Getting a read on someone is a critical poker skill to have. Having had the chance to meet and interview Molly Bloom at the 2018 Unibet Open Bucharest, my read on her is this: she’s an extremely bright, shrewd, and intelligent woman.
By now, poker fans around the world have heard of – and likely watched – the movie Molly’s Game. It tells a fascinating story, to be sure, but there’s simply nothing like having the opportunity to hear from and meet the real-life inspiration for the movie. Here’s a brief clip from the press conference prior to my interview with her, with an example of Molly’s dogged determination.
Cool opportunity to attend a press conference for @ImMollyBloom here at the @unibetopen in Bucharest.
Lots of interesting questions, and even-more-interesting answers from a very special, fascinating woman. pic.twitter.com/Zw4S0ji4Fo
— Robbie Strazynski (@cardplayerlife) August 2, 2018
Our conversation was a brief one, but an enlightening one, in which I learned a lot about Molly’s character and how she dealt with incredible levels of stress for extended periods of time. However dire her situation became, she ended up deciding not to be a victim, rather taking her life into her own hands and finding a way to turn her life around via writing the book and working hard to ensure her story got made into a motion picture. It goes without saying that this inner strength makes her a great role model – for women in particular.
We discussed the dramatic changes in her life over the past few years and even touched upon the state of her involvement with poker these days, along with how she sees her immediate future unfolding.
Our video interview can be viewed below, with a full transcript included as well, for your convenience.
Hey everybody, Robbie Strazynski here for Cardplayer Lifestyle. We are at the Unibet Open in Bucharest, Romania, and I am with the “Poker Princess,” Molly Bloom. Do you like that nickname?
I’ll never get rid of that nickname.
We’re just with Molly Bloom, whatever her nickname is or isn’t. It’s nice to meet you.
Nice to meet you.
Thank you for agreeing to this; I appreciate it.
Alright, so, to the best of my knowledge, this is your first appearance at a mainstream poker event. It’s a public festival at the Unibet Open, rather than the private games you used to run. What’s your experience been like so far?
I’m just, I’m taken with how civilized it is. I am used to there being a lot more temper tantruming in the poker room.
Interesting. OK. This is your first trip to Bucharest, right?
It is, yes.
So, you’ve been here for two days, something like that?
Yeah, two days.
So, what’s it been like so far in the city, and here in the Marriott?
It’s really magical. I got an incredible welcome at the airport, starting at the airport. They put me in the Presidential Suite.
Yeah. I got to see Parliament today, and eat at a fantastic restaurant last night. And the city’s beautiful, the architecture’s beautiful. There’s a lot of history here, and it’s a really cool experience.
So you’re going to put a good review on Yelp, for the city.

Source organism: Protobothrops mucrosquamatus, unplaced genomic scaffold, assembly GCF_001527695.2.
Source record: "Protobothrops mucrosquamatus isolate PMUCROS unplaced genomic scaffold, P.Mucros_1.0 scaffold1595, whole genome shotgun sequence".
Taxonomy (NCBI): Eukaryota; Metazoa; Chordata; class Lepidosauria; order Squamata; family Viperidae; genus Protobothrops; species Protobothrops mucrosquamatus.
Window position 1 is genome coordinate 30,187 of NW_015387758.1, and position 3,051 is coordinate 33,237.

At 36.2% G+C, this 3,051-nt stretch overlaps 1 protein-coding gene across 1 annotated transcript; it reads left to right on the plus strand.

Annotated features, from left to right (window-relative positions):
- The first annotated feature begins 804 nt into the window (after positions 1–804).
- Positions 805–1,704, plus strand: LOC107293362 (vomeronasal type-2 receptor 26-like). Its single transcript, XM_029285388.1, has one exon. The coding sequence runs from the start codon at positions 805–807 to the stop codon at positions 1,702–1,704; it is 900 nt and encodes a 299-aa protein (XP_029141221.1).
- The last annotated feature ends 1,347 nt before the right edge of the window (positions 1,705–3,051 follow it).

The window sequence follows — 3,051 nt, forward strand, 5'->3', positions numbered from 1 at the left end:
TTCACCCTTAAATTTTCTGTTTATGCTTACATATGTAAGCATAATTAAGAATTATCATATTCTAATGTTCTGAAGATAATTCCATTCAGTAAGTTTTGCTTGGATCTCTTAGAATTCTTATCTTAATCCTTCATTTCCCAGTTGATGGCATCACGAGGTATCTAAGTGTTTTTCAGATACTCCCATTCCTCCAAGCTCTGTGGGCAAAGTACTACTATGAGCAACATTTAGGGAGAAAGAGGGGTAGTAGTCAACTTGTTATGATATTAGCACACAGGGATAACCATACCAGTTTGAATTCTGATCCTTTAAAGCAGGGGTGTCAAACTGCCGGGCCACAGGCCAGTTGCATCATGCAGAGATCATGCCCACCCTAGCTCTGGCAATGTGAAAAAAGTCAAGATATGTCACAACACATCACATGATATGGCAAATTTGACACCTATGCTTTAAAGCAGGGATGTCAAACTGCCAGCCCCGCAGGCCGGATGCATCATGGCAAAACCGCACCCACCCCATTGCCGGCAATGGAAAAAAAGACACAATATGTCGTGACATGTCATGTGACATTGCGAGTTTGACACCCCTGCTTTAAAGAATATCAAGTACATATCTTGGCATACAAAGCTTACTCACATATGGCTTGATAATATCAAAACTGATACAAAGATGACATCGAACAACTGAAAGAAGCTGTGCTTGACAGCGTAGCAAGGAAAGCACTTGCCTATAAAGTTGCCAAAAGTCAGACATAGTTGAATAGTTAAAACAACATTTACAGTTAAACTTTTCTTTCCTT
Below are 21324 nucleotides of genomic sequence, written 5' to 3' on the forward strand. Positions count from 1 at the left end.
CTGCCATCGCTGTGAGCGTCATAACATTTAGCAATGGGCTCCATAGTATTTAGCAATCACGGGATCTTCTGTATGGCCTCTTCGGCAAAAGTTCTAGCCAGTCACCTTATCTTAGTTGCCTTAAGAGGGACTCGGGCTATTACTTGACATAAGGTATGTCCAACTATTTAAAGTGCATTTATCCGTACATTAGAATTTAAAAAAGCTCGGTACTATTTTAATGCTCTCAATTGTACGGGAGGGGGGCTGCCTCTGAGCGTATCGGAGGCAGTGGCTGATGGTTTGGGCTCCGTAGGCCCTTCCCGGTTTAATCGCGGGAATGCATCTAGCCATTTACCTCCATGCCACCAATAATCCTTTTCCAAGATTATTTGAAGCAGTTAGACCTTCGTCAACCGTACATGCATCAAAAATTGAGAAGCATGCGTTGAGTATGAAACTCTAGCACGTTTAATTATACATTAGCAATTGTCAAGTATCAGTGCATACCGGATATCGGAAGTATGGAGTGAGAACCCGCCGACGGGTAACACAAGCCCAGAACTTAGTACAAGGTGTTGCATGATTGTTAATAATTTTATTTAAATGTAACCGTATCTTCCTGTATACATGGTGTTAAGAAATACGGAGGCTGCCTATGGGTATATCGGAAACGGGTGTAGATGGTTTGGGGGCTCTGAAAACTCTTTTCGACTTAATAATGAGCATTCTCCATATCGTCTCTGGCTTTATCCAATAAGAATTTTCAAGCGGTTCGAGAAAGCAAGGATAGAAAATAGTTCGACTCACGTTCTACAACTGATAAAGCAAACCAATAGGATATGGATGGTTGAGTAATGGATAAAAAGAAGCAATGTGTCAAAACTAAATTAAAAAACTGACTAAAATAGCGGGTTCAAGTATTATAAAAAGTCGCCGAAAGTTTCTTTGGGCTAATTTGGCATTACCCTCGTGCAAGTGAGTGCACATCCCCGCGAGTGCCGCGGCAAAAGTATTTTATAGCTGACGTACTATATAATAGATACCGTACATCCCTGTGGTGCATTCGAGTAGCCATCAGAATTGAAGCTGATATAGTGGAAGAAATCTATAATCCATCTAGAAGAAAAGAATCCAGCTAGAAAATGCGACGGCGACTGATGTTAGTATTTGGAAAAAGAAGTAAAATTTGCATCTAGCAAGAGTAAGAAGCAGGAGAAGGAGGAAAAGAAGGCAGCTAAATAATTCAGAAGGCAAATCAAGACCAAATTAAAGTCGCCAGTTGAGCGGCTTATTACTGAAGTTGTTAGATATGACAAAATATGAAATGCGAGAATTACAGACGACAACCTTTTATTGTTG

Yeah, I’m going to give Bucharest a great Yelp review.
So, obviously we’re going to talk about the movie Molly’s Game. First there was the book and then there was the movie. Could you sort of clue us in as to how that happened? How did the book become a movie?
After I wrote the book, I realized that I needed more firepower. I needed a rebranding, if you will. I was a convicted felon, you know; I had just pled guilty to a felony. I was broke, and millions of dollars in debt, and the tabloids had been telling my story. And so I needed a really sort of scalable rebranding campaign, and I felt like a movie would be a good way to do that.
So then I decided that I would try to learn what I could about the movie industry and how to make something that’s pretty statistically improbable more probable, so I started running numbers on screenwriters, and I kind of landed on Aaron Sorkin and went around to Hollywood to see if they could get me a meeting with him.
Just like, knocked on doors?
Kind of, yeah.
Wow. That takes a lot of guts.
Well, survival mode is a whole different beast, you know?
For sure. To what extent were you present and did you have a say during the making of the film? How often were you in contact or in touch with Aaron while he was making the movie?
I worked with Aaron every day for eight months. It was like being interrogated by a genius, you know?
Did you have some sort of veto rights, like if he wanted to do something and you were like “It wasn’t like that in real life”?
No, Aaron said to me, if we do this movie, you’re not going to have any creative control. And I said, well, I agree, but, just so you know, I’m your only research material. So, I mean, I did have a bit of a say.
Got it. Back in January, I interviewed a gentleman named Josh Leichner. He was the poker consultant for the movie. So, he was very involved in showing how the poker was. Do you feel as though the poker as portrayed in the movie was accurately reflecting what actually happened in real life?
The storylines? Or the hands?
Well, yeah. I mean, when you see the poker — I mean, the hands were somewhat dramatized, it’s a movie. But generally, the storylines, what happened at the table.
The storylines were all true, based on actual events. There was no creative license there. Of course, he had to make the hands work, you know, and also I wouldn’t have remembered.
Specifically, you said you were there for eight months. What was it like seeing your story with your own eyes being made into a motion picture, watching Jessica Chastain and her character portrayal of you?